Claim Two Trial counsel rendered ineffective assistance because he "failed to file a pretrial motion to suppress... incriminating statements" and "failed to request [a] pretrial evidentiary hearing...." ( Id. at 6.)
Claim Three Trial counsel "failed to consult with petitioner regarding trial strategy, failed to discuss with petitioner any plea option, and failed to purse any plea negotiations...." ( Id. at 8.)
Claim Four "Petitioner was denied due process because the prosecution knowingly suppressed impeachment evidence... and knowingly used perjured testimony...." ( Id. at 9.)

II. ANALYSIS

A. Statute of Limitations

Respondent contends that the federal statute of limitations bars Eddleton's claims. Section 101 of the Antiterrorism and Effective Death Penalty Act ("AEDPA") amended 28 U.S.C. § 2244 to establish a one-year period of limitation for the filing of a petition for a writ of habeas corpus by a person in custody pursuant to the judgment of a state court. Specifically, 28 U.S.C. § 2244(d) now reads:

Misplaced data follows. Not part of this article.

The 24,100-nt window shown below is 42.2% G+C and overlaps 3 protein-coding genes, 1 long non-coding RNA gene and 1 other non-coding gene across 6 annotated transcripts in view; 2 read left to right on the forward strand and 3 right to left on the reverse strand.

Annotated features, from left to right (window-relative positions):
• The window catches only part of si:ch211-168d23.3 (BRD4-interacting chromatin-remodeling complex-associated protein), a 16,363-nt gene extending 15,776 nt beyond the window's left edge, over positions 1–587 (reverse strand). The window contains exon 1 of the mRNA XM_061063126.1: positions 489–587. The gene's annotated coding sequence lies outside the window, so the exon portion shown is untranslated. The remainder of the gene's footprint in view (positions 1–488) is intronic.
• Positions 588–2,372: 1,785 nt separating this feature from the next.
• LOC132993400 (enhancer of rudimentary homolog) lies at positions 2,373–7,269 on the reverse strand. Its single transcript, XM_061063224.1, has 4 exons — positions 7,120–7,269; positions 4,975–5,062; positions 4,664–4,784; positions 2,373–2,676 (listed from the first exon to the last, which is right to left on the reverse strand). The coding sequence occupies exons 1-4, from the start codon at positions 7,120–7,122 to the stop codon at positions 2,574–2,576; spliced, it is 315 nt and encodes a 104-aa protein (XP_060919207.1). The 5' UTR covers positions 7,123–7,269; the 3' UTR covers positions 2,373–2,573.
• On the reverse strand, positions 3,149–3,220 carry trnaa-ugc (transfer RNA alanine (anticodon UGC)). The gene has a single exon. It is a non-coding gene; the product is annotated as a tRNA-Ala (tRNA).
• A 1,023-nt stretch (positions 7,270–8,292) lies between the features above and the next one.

1. A 1-year period of limitation shall apply to an application for a writ of habeas corpus by a person in custody pursuant to the judgment of a State court. The limitation period shall run from the latest of -
(A) the date on which the judgment became final by the conclusion of direct review or the expiration of the time for seeking such review;
(B) the date on which the impediment to filing an application created by State action in violation of the Constitution or laws of the United States is removed, if the applicant was prevented from filing by such State action;
(C) the date on which the constitutional right asserted was initially recognized by the Supreme Court, if the right has been newly recognized by the Supreme Court and made retroactively applicable to cases on collateral review; or
(D) the date on which the factual predicate of the claim or claims presented could have been discovered through the exercise of due diligence.
2. The time during which a properly filed application for State post-conviction or other collateral review with respect to the pertinent judgment or claim is pending shall not be counted toward any period of limitation under this subsection.

28 U.S.C. § 2244(d).

B. Commencement and Running of the Statute of Limitations